Theatre group has “no grounds to contest sale of hall”.jpg

Theatre group has “no grounds to contest sale of hall”

Special Report by Chris Graeme [email protected]

The Lisbon Players, who are fighting a legal battle through the Portuguese courts over disputed ownership rights to the theatre they have occupied since 1947, may “have no grounds” to contest the British Government’s plans to sell the land it occupies.

The Lisbon Players, who are claiming “Squatters Rights” to Estrela Hall and have carried out substantial improvement and structural works to the building over the years, were in a Lisbon court earlier this month contesting the British Government’s rights under Portuguese law to sell the site for redevelopment.

The legal case surrounding ownership under Portuguese law is “extremely complicated” since it involves documents and patents stretching back to the reign of Queen Maria I in the second half of the 18th century.

Furthermore, the British Government became the nominal owner of the 1.7 hectare site in 1944 at the request of the British Community bodies, including the Anglican Church, Protestant Cemetery, the British Hospital and Royal British Club.    

But a British Embassy spokesman told the Algarve Resident on Tuesday that the “legal advice is that the players have no grounds on which to contest the sale of the hall”.


Under the Labour Government of Tony Blair it was made Government policy not to continue to hold land that was no longer needed. That policy still stands under the present Government.

The Foreign and Commonwealth Office intends to sell the Estrela site in Lisbon, which is formally owned by Her Majesty’s Government, “in name only”, on behalf of the stakeholders which include the British Club, the British Hospital and the British Church of St. George.

However, from the outset, the British Government has indicated that it would not be involved in the administration of the property, which is currently being marketed for redevelopment by the British international real estate group CB Richard Ellis.

It was after preparations for sale had reached an advanced stage that the Lisbon Players took court action claiming to have acquired ownership through continual use since 1947.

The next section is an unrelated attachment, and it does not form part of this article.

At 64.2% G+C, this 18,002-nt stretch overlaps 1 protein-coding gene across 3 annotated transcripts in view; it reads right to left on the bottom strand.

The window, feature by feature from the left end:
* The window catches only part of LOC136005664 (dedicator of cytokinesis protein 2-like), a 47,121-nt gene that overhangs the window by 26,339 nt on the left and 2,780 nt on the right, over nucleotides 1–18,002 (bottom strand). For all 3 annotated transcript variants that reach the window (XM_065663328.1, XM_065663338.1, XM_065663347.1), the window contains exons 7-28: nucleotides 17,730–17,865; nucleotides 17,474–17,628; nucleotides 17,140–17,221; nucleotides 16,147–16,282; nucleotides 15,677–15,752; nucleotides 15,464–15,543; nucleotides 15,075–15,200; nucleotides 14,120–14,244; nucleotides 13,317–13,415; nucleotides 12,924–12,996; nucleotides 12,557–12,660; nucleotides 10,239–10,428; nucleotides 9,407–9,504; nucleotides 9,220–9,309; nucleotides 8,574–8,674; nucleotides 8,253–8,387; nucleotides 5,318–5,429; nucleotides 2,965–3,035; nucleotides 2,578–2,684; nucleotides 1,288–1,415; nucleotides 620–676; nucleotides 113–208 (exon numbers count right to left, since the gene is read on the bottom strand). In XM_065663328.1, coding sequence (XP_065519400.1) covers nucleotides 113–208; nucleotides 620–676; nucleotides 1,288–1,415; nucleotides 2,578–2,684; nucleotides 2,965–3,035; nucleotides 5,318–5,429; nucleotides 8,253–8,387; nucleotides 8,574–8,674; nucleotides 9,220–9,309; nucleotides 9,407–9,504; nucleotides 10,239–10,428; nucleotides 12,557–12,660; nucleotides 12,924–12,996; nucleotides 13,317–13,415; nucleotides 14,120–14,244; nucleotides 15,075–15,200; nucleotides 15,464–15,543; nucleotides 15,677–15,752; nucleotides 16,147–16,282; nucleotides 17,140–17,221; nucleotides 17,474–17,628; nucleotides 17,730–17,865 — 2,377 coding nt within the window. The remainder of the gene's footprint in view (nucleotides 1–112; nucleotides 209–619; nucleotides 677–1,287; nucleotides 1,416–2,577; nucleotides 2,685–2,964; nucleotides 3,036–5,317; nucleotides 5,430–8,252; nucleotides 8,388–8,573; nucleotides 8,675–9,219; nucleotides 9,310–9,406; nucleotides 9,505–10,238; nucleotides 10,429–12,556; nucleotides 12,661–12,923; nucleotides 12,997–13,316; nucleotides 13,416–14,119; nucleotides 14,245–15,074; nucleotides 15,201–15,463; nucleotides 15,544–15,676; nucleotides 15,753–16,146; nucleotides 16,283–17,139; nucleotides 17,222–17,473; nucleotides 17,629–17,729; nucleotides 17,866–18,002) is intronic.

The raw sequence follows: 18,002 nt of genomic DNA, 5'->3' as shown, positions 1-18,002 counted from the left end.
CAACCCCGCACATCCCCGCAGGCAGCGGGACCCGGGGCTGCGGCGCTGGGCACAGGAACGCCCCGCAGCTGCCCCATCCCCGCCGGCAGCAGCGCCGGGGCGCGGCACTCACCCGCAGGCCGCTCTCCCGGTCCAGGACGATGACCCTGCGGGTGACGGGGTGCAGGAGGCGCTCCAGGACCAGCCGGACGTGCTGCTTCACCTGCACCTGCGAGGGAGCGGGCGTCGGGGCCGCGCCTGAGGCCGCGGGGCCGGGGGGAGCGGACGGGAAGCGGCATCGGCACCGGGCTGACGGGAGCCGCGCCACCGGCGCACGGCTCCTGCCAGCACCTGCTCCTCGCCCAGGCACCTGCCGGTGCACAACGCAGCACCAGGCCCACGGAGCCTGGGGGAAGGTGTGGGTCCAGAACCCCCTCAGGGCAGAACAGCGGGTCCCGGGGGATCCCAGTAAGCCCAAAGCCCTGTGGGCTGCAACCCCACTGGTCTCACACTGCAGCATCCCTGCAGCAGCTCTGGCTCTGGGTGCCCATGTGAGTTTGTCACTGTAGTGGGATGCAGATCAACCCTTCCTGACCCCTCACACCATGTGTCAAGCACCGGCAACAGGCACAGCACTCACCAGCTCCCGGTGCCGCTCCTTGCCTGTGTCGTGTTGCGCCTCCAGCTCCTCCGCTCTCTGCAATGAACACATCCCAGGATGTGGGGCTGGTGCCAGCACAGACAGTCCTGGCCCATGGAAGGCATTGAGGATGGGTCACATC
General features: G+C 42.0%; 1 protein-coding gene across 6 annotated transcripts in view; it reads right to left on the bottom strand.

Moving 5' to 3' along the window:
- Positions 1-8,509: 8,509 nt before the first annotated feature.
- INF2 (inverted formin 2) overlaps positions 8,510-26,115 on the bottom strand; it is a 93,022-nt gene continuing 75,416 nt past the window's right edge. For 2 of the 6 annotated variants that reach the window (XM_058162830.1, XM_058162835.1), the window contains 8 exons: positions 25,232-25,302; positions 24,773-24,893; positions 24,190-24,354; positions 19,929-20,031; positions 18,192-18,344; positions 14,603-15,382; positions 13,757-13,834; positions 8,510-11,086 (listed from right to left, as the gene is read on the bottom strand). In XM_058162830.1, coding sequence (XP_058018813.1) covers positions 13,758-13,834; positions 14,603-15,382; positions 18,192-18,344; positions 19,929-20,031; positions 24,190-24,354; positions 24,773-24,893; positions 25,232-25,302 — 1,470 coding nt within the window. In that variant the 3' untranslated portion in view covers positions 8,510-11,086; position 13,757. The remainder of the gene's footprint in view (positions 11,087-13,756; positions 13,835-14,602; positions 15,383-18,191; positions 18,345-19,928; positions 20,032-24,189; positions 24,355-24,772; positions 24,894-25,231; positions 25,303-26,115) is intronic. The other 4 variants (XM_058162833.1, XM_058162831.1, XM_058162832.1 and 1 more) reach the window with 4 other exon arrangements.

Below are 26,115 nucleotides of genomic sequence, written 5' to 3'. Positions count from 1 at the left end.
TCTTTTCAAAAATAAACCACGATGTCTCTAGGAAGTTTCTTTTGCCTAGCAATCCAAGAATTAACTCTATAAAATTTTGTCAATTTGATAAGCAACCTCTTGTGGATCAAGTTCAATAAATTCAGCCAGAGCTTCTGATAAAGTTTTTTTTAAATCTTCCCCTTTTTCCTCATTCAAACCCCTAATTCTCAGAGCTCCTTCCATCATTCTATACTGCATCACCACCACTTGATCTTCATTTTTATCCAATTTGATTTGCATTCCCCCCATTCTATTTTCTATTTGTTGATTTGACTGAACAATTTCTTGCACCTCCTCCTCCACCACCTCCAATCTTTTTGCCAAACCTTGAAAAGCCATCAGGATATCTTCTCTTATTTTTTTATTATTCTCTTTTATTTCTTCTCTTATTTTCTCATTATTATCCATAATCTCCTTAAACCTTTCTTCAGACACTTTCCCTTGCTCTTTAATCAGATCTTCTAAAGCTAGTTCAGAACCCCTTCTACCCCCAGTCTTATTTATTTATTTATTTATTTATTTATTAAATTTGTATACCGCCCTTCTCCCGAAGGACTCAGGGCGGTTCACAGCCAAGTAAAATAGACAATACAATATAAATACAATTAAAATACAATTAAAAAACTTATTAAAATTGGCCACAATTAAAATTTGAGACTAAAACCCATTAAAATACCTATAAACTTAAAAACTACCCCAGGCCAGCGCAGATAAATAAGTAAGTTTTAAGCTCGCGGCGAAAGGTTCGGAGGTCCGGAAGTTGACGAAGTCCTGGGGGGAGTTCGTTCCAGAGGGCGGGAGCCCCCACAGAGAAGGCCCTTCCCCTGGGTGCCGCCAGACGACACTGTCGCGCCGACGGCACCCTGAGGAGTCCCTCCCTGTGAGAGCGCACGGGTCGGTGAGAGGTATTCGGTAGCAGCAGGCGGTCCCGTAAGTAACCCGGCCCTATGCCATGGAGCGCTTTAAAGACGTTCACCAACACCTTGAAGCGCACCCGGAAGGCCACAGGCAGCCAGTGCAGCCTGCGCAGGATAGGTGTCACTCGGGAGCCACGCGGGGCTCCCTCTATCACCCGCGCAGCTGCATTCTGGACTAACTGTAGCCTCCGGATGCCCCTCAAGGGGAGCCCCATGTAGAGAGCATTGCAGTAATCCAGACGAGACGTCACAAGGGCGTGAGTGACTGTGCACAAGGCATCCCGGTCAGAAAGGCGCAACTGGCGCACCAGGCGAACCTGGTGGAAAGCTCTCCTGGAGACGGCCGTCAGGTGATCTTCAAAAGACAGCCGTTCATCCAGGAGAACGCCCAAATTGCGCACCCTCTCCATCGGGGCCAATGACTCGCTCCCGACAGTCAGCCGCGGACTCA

The Government states that the group was left in peace on the site since 1947 “on a variety of informal understandings” and that for some years now they “have maintained the hall in lieu of rent”.

With the exception of the Lisbon Players, all of the other stakeholders agreed to the sale of the site. Following consultations going back to 2005, stakeholders agreed to combine their interests, sell all the site not occupied by the church and cemetery as a single property and divide the proceeds in pre-agreed proportions.

The Foreign and Commonwealth Office is acting as the facilitator and not the stakeholder, said the spokesman, and its costs and expenses would be deducted from the gross proceeds of sale.

“The FCO completed the necessary legal preparations for sale by re-registering the site in early August 2008. Shortly after receiving confirmation that HMG’s interest had been registered, we learnt that the Lisbon Players had filed a claim in a Portuguese court and that they had, by virtue of their long occupation of the hall, become its owners and were therefore demanding that the hall could not be sold,” said the spokesman.

“This will not prevent the sale and the other stakeholders decided to suspend the Lisbon Players’ right to receive a share of the sales receipt, and benefit from the right to remain in occupation until March 31, 2011.

The spokesman added: “The FCO recognises the importance of cultural organisations such as the Lisbon Players and values the contribution that the organisation has made to the British community in Lisbon.

“The FCO and the British ambassador in Portugal offered to help the Players to seek alternative premises from which to operate. However, they failed to pursue this with any vigour.”

Never informed

Johnathan Weightman, representing the Lisbon Players, told the Algarve Resident: “There has always been a doubt about the legitimate ownership of the land and the building, it being the preserve of a trust of a long defunct organisation, the British Protestant School.

“The British Embassy has stated that the ‘sale was not prevented’ and that the ‘other stakeholders decided to suspend the Lisbon Players’ right to receive a share of the sales receipt’ when in fact the Lisbon Players, as a stakeholder on the site, has never been informed of any such sale.”

The court case at Lisbon’s Central Court will continue on September 30.

Do you have a view on this story? Please email Editor Inês Lopes at [email protected]